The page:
Canadian band Young Rival went to great lengths to make an unorthodox video for 'Elevator.'
Dot matrix printers have already been used to play music, but now a Canadian indie rock band has used them to produce an entire music video. After two years of fastidious trial and error, Young Rival have released a video for the song "Elevator," in which every frame of a digital video was reproduced on Oki Data Turboline 320 dot matrix printers before being scanned back into a computer to create an epic moving image.
Young Rival bassist and music video director John Smith tells The Creators Project how the idea for the video came about: “One day a few years ago, I was reminiscing about the technology that I grew up with and specifically a memory I had of printing images on my family's old dot matrix printer. It might seem funny now in 2017, but at the time printing an image in your own home felt revolutionary.” Smith says that he came up with lots of potential ways to turn dot matrix prints into moving images right away. “Since the paper used with these printers came on 'ribbon feed,' that is, one long tearable stretch of paper with removable sides, I automatically likened it to a strip film.”
After musing over numerous methods of making the video, Smith eventually determined that the unique character of the prints would stand on their own as a distinct visual effect. “I decided to do a quick print and scan test, using the dot matrix, and after aligning a dozen frames, I realized it was nice to have the quality of the printer made obvious and visible. After all, that was the magic and the aesthetic behind using this particular printer.” In the end, the process that worked best was to edit a digital video that could be printed out and then scanned back into the computer frame by frame. But this process offered its own set of challenges, which is how the video for a song released in 2015 was not finished until 2017.
The video opens on four dot matrix printers sitting on a table, however only one of the four printers is actually shown printing, and there’s a reason for that. “We bought our first printer on ebay, and abused it with so much printing that it stopped working beyond repair. Then we bought another one on ebay, and the same thing happened. Since we are fools, we thought we'd try one more used ebay printer. Same result. We finally caved and bought a brand new one, and that is the one that held out until the bitter end.”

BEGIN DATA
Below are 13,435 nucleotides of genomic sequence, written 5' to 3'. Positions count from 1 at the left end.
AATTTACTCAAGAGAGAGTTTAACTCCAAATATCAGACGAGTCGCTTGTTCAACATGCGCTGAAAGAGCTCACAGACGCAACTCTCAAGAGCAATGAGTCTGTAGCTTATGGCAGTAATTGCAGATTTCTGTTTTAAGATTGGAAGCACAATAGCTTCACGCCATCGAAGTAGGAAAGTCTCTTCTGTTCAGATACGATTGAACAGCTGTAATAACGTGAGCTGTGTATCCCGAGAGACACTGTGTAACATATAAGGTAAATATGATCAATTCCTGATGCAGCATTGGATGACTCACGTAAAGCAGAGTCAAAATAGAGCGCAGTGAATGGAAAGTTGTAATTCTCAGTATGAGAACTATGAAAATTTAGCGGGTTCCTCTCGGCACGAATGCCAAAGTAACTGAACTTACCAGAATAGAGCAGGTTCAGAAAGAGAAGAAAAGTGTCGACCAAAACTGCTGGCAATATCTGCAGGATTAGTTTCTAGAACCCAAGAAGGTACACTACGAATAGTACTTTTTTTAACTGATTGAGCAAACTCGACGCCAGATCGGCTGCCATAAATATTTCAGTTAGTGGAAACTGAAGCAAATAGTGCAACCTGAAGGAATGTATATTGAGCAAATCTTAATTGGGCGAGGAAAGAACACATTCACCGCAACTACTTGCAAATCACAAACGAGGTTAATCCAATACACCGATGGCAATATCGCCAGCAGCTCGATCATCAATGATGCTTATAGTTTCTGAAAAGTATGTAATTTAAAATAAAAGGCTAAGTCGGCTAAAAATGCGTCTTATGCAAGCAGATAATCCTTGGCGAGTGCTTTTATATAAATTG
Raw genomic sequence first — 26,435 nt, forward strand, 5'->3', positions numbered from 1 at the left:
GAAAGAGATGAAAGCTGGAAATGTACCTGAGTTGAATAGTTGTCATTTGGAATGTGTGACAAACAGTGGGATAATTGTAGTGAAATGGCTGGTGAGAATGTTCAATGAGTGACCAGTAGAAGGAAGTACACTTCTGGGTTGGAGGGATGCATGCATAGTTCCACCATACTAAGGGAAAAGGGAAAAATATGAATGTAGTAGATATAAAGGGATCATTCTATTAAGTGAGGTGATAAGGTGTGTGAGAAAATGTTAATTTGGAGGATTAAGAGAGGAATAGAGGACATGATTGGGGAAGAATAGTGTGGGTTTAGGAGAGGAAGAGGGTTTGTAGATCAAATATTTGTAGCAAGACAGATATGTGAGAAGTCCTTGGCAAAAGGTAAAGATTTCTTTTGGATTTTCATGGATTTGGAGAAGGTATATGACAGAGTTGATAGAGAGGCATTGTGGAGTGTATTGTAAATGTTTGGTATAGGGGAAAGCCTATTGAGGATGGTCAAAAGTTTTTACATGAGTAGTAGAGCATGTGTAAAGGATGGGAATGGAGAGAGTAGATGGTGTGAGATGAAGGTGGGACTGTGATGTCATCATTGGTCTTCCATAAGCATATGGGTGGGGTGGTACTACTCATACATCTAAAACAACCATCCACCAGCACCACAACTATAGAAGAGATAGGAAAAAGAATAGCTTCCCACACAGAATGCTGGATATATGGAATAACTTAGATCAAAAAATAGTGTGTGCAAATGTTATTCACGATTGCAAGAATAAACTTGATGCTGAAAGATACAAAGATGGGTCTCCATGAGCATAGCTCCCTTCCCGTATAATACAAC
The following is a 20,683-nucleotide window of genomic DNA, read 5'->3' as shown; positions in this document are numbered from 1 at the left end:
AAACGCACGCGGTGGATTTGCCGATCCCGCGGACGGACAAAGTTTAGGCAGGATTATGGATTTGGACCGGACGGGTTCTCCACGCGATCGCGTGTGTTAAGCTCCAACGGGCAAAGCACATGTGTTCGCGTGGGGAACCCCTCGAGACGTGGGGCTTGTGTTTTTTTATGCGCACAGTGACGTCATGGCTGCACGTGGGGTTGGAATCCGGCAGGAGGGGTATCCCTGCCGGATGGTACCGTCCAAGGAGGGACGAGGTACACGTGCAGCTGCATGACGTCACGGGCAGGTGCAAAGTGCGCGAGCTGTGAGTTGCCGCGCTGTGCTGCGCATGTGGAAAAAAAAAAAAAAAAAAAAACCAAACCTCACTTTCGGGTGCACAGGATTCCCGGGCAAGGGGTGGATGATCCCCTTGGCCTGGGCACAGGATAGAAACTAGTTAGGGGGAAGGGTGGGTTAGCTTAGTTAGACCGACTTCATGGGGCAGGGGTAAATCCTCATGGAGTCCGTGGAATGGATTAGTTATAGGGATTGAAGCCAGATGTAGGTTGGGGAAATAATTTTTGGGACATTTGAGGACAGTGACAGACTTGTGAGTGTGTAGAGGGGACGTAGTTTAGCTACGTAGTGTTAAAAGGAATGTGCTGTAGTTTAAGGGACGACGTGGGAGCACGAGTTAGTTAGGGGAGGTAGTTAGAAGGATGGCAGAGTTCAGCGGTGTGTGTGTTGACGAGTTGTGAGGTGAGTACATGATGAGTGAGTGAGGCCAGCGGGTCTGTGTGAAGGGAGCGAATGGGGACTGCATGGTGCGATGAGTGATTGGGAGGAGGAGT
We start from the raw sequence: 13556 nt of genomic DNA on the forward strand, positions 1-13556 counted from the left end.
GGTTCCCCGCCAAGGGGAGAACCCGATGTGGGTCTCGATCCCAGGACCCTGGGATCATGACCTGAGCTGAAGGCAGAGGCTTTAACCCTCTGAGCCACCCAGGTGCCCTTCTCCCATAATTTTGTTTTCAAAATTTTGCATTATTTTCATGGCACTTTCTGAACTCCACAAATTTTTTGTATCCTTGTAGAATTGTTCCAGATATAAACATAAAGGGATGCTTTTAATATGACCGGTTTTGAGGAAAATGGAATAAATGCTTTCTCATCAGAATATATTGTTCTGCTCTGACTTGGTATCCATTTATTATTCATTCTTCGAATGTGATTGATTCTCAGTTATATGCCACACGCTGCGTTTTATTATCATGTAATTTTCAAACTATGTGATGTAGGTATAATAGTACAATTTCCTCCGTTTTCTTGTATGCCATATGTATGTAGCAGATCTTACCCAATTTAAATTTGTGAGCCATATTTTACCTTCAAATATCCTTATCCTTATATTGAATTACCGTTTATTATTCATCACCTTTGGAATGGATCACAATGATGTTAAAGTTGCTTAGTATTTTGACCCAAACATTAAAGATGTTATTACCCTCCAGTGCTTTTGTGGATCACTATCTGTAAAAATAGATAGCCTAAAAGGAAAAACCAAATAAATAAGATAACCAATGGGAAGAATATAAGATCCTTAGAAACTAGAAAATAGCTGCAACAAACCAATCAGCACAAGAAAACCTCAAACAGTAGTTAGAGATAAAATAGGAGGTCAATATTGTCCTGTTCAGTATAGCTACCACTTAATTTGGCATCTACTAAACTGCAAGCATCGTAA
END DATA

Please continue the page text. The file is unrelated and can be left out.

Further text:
Even using a brand new printer had its pitfalls. Smith says it could only handle about 30 images at a time, and they printed so slowly that he often had to let them print overnight. When left unsupervised it would sometimes jam, and when it did manage to print without jamming, the resulting images often featured glitches. But Smith ultimately chose to use those glitches to his advantage. “Sometimes a bit of machine language would print across a half-printed image. It looked beautiful to me. I saved all the 'outtakes' and used them throughout the final piece.”
In addition to nostalgia for dot matrix printing, Smith pays homage to a pioneering Canadian filmmaker in the "Elevator" video. “Norman McLaren has been an inspiration to me for years, even before I started experimenting with film and video myself. I was always drawn to his films and the more I researched his technical innovations, the deeper my respects grew. He was a man ahead of his time. He was able to come up with these wild new technical ideas and execute them with such a beautiful end result.” Specifically, Smith references McLaren’s 1968 work Pas de Deux. “It's a work that showcases the movement of dancers against a black background. Their movements become echoed across time.”
Despite the time and effort it took Smith to make the "Elevator" video, the project did produce helpful information about dot matrix printers. “Perhaps the most shocking thing I learned in this entire process is that they are in fact still manufactured and sold new, and they aren't exactly cheap.” But, like the time and effort that went into making the video, Smith says that buying one of these printers may actually pay off in the long run. “One huge benefit of dot matrix printers is that they use very little ink. I think we only spent about $40-50 on 6-7 ink ribbons throughout the entire project. I don't think I can buy a single cartridge for that amount for my inkjet printer at home.”
Find out more about Young Rival and their innovative music videos on their website.